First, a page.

company was looking at devel-
oping a "submerged offshore
buoy" that would serve as the
deepwater delivery point for
LNG ships bringing their car-
go to Florida, it was viewing its
Freeport Harbour project as
"longer-term".
In a previous interview, she
had said: "We can't just afford
to wait around any longer for
the Bahamian government to
make a decision. The ball's in
their court and we remain pos-
itive and very optimistic about
doing business in the Bahamas,"
she said.
"We don't know where we
stand. We've not received an
official declaration one way or
the other. We're feeling more
secure about going forward with
the offshore project."
Ms Rockstroh added that
Suez had been talking to the
Government on the Calypso
project for almost four years,
and viewed the Freeport Har-
bour site as "an ideal location
inside the Bahamas". The pro-
ject had received "very strong"
support from the Grand
Bahama Port Authority
(GBPA) and others, the only
thing missing to bring it to
fruition being government
approval.
She also contrasted the cer-
tainties of the US approval
process for LNG. projeqctijth.
the system. in the Bahamas.
Both the AES and Calypsq pro-.
jects have been approved by


regulators there:
"'The US has a very refined
timeline for making decisions
on projects that are proposed;"
Ms Rockstroh said, adding that
Suez could be reasonable cer-
tain about when the US Coast : *.
Guard and Federal Energy
Regulatory Commission
(FERC) would give their
approval or not.
"We can't do that with the
Bahamas because the process
is less defined."



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manage the following responsibilities which include, but are not
limited to:


Reconcile A/R, collect data and maintain records
Collections
Prepare daily, monthly, and annual reconciliation reports
Process and maintain journal entries for assigned area
Reconcile and analyze general ledger accounts
Review and analyze Financial Statements, P &,L, Cash Flow
and Balance Sheets on a monthly basis to identify any
discrepancies
Provide input for financial statement adjustments
Prepare documentation and assist auditors on matters relating
to various accounting transactions
Respond to special assignment/requests from Financial
Controller, VP of Finance, the CFO or President in a timely and
efficient manner
'. Code A/P invoices and pro actively ensure prompt payment
Perform accrual accounting functions
Assist in planning and forecasting
Maintain internal controls
Comply with all local regulations, internal audit requirements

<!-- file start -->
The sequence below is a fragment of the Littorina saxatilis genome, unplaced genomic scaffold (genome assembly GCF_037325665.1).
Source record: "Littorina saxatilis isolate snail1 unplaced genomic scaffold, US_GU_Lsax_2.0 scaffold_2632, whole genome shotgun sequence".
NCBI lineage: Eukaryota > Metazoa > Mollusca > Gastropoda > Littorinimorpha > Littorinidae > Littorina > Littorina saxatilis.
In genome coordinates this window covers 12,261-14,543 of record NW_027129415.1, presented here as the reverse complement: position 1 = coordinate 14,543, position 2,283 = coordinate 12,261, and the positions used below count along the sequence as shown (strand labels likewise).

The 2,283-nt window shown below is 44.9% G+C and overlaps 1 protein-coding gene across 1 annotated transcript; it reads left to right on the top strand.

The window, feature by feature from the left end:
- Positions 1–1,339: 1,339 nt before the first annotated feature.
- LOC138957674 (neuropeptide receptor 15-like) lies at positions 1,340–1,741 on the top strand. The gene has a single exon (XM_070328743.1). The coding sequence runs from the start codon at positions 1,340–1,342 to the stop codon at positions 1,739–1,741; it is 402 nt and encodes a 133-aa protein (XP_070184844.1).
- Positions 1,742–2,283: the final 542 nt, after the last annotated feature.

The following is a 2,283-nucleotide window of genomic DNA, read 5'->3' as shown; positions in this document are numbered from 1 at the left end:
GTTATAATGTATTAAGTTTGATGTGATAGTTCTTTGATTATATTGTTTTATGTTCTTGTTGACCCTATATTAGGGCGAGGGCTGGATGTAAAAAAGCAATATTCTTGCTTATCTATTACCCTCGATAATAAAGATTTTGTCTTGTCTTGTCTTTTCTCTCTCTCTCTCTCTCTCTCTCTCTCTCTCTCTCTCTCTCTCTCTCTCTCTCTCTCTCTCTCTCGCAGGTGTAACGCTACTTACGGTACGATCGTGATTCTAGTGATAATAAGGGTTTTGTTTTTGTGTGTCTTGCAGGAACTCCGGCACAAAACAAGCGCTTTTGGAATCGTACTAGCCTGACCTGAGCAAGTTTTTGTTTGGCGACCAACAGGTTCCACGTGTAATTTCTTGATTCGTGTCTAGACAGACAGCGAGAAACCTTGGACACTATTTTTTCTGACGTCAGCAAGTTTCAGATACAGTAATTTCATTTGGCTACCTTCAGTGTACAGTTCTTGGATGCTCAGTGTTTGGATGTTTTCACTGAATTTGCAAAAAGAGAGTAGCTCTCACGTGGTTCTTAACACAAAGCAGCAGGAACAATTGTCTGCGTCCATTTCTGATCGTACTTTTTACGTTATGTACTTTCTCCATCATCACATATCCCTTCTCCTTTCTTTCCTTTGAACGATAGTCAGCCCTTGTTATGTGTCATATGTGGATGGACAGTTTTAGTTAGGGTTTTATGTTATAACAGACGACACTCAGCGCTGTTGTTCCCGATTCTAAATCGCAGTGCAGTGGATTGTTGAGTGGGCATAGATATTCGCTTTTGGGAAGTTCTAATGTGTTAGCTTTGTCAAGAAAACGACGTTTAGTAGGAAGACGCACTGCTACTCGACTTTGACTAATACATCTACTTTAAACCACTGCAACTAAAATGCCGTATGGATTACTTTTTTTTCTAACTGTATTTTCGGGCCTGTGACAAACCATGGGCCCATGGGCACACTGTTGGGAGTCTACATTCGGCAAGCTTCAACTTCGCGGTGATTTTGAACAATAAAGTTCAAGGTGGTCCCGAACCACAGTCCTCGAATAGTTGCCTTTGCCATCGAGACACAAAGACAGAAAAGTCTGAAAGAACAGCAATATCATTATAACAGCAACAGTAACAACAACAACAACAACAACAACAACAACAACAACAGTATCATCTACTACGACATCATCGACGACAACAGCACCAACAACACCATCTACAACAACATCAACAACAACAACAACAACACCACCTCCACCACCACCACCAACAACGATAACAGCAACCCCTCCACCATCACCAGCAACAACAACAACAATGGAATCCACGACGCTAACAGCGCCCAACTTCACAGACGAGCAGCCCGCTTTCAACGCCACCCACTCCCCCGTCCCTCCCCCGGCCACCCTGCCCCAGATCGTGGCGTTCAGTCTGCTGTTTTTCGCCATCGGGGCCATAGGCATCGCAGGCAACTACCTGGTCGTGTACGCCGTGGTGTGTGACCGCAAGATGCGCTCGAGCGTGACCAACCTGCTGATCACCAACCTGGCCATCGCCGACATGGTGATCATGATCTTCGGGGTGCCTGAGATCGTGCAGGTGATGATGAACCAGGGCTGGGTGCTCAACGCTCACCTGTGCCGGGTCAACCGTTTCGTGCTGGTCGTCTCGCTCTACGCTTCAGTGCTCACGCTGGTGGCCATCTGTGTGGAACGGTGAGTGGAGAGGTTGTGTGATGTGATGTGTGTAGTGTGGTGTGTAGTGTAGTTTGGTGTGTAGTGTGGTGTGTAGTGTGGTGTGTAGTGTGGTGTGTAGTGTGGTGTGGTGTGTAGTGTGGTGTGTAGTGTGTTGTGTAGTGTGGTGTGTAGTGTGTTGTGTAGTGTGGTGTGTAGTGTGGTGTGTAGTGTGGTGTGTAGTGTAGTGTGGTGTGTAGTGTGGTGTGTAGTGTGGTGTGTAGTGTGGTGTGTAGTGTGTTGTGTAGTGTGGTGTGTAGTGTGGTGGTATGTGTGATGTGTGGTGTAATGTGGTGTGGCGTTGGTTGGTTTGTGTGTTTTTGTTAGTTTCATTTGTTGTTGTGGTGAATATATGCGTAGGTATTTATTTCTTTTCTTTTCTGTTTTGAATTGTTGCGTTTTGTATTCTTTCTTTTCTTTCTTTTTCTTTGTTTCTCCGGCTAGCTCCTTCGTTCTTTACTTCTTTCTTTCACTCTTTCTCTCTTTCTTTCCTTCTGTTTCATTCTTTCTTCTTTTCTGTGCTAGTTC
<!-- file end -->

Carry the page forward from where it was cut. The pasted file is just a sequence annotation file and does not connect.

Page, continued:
including U.S. federal, state accounting and financial reporting
regulations.

The ideal candidate will have a minimum 2-5 years accounting
experience. Hotel accounting experience is preferred, but not
required. Interested applicants should forward their resume and
salary requirements to attention: Director of Hurhani Resources,
Cable Beach Resorts at jobs@cablebeachresorts.com.


TWF TRIRIINE


0


BAIHAMAS FIRST




Career opportunityfor an ambitious career oriented individual as a:

NETWORK SUPERVISOR

'The Role:
Maintain Servers
Maintain Cisco Routers and Switches
Maintain and support PC workstation hardware
Maintain printers
Maintain the following software:
Microsoft Office Suite
Microsoft Exchange
IBM Client Access
Perform Network System Backups
Hardware installation, maintenance and upgrades
Communications Support
General User support
The ideal candidate will have the following:
At least three years experience managing a Windows 2000
based network
At least two years experience working with Cisco Routers
Knowledge of Wireless communications
Experience with server upgrades and maintenance
Extensive knowledge of VPNs
Knowledge of Telecommunications
Comprehensive knowledge of'routing
Must be able to work unsupervised
Excellent trouble-shooting skills
Must be able to train others
MCSE and CCNA Certification are not required but an asset.
The Bahamas First Group is the largest property and casualty
insurance company in the Bahamas and has an A- (Excellent)
Rating from A. M. Best, reflecting the company's financial stability
and sound risk management practices.
Please send resume to:
Group IT Manager
Bahamas First Centre
32 Collins Avenue
P.O. Box SS-6268
Nassau, Bahamas
Or email to: deborahm@bahamasfirst.com
Deadline for submission is October 11, 2006


--~--~-~~----BUSINESS-


_ ,, I


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Ir -- ---~ -1II L- _


~,


: :











r















Kerzner launches




Phase III in IA L l


i


. .--


Credit Suisse Trust Limited
Liquidator




VACANCY NOTICE

Senior Network Administrator

Core Functions
Engineer, install, administer, maintain, aud t pijllIIJ
and troubleshoot the organization's,Local Area N>tUi o.i
(LAN) and Wide Area Network (WAN) facilities, providing
users with a continuous connectivity to network services

Education and Experience:
Bachelor's degree in Computer Science or a related field
from a recognized tertiary institution plus three (3) years
computer experience in both Local Area N9twork (LAN) and
Wide Area Network(WAN)
MCSE, CCNA or MCSA certifications
Sound knowledge of Microsoft 2003 Service and office
products